If the P.M. appointed at Fishing River had left, there were plenty of other settlers left to take it. He states as an excuse the train did not stop at Fishing River. It does not stop at Oak Brae but he got a post office there and we never heard of a petition asking for one for Lacey P.O.

A post office was established at Fishing River Oct. 1st, 1910, and the mail is carried from Sifton, and not on the same date as the Lacey post office was established (September 25, 1905) as our Oak Brae friend would lead the public to believe in his letter, “A Misrepresentation.” Was a P.O. lost, strayed or stolen for the period of five yeas? The new P.M. has lived eight years there; he should have had it sooner. True he was a supporter of Glen Campbell at the last Dominion election, but he did not get the P.O. then, no Tories need apply. He, I believe, supported the Grits at the last Provincial election and got a P.O. in short order, which shows to get post offices keep in with the postmaster general at Oak Brae. He kicks because the people are tired of the O.B. mail coming in and going out at any old time and carried by every Tom, Dick or Harry. Our O.B. friend told us some time ago it is well to remind people of their duty as they get careless, so we are only giving our friend his own medicine.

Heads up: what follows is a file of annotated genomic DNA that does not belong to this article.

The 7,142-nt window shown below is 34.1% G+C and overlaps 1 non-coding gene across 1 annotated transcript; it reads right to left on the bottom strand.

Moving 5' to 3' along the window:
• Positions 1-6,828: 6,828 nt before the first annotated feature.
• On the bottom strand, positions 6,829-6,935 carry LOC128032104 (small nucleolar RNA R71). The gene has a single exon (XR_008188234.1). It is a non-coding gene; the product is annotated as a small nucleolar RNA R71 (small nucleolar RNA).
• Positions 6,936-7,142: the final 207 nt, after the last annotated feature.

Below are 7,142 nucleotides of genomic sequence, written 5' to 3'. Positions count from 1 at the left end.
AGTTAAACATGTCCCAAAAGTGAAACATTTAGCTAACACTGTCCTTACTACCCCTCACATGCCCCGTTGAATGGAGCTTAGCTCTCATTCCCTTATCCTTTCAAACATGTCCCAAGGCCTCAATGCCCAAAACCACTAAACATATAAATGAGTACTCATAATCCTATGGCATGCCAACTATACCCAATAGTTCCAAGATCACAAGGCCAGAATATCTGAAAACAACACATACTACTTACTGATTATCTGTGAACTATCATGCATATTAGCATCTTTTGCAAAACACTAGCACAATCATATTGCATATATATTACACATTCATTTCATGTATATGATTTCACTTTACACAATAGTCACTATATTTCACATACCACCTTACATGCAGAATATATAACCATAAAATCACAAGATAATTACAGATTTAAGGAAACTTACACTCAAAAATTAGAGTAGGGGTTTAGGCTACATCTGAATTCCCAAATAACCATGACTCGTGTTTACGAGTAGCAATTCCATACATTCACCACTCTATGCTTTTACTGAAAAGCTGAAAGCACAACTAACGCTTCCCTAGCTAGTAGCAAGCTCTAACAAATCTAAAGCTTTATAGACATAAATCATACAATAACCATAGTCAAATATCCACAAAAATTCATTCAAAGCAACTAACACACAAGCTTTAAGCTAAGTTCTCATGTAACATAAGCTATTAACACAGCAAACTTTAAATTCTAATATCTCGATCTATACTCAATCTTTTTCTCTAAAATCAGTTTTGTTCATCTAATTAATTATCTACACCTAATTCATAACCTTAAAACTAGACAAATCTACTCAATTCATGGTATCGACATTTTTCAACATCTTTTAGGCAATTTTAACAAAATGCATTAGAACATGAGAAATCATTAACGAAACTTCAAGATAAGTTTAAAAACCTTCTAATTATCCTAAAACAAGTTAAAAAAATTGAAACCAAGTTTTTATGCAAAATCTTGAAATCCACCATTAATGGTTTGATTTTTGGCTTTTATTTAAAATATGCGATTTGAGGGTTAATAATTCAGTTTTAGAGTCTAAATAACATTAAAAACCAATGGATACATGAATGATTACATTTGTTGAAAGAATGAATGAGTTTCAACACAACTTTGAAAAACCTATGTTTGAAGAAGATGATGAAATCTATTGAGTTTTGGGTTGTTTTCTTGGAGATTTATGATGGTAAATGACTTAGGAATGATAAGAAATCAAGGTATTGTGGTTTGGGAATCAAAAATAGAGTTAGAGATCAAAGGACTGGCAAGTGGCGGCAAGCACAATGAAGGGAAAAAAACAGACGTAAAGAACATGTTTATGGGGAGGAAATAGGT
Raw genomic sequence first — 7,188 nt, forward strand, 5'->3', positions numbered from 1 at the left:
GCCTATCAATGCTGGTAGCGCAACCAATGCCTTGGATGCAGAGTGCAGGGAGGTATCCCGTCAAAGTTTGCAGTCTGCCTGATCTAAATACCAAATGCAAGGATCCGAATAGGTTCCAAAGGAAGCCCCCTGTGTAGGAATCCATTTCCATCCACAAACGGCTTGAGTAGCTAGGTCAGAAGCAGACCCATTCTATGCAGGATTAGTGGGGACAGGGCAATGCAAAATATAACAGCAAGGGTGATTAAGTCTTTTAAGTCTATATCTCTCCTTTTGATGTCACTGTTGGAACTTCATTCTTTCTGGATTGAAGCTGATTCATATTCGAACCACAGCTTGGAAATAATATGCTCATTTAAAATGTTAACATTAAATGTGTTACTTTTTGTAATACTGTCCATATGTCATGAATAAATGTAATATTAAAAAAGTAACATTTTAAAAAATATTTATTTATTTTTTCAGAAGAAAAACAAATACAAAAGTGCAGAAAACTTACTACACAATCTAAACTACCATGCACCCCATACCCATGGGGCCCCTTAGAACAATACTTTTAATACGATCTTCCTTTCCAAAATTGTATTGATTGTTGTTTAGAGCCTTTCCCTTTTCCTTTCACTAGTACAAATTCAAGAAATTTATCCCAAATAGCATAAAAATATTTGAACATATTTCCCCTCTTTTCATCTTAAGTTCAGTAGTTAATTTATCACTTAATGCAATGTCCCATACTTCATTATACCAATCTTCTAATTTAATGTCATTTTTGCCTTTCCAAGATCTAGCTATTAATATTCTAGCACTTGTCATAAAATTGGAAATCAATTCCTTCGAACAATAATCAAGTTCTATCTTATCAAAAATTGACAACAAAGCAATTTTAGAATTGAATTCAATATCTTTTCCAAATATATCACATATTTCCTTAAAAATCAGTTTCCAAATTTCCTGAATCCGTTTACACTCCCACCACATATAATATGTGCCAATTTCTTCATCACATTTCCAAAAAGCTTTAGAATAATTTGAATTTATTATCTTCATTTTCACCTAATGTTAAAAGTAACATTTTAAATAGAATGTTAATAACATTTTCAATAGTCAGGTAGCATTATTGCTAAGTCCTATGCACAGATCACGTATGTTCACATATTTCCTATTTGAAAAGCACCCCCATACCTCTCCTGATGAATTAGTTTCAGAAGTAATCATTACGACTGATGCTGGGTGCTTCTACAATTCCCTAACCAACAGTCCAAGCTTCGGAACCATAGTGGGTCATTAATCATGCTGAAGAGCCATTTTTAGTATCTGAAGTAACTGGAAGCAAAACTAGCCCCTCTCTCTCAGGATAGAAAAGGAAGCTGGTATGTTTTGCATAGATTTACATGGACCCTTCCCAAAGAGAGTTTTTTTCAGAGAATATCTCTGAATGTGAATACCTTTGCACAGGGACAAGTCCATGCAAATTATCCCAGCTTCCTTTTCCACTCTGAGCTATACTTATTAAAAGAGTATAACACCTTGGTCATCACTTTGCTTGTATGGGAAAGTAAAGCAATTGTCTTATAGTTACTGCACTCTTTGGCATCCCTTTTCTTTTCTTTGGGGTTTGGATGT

Regarding the clique at Fork River, they are doing nicely, the place is booming in the absence of our friend. As for the champions of the Provincial Government, we have a great deal to thank them for in bridges and roads. They have always kept their promises to the people here.

Re the elevator that the O.B. P.M. is worrying about being lost, strayed or style. He is the only man we heard say that the government promised one this fall. True we need one at this point and we sent a petition for one, but the government has no say. There is an Elevator Commission appointed and I have no doubt they will build us one as soon as possible.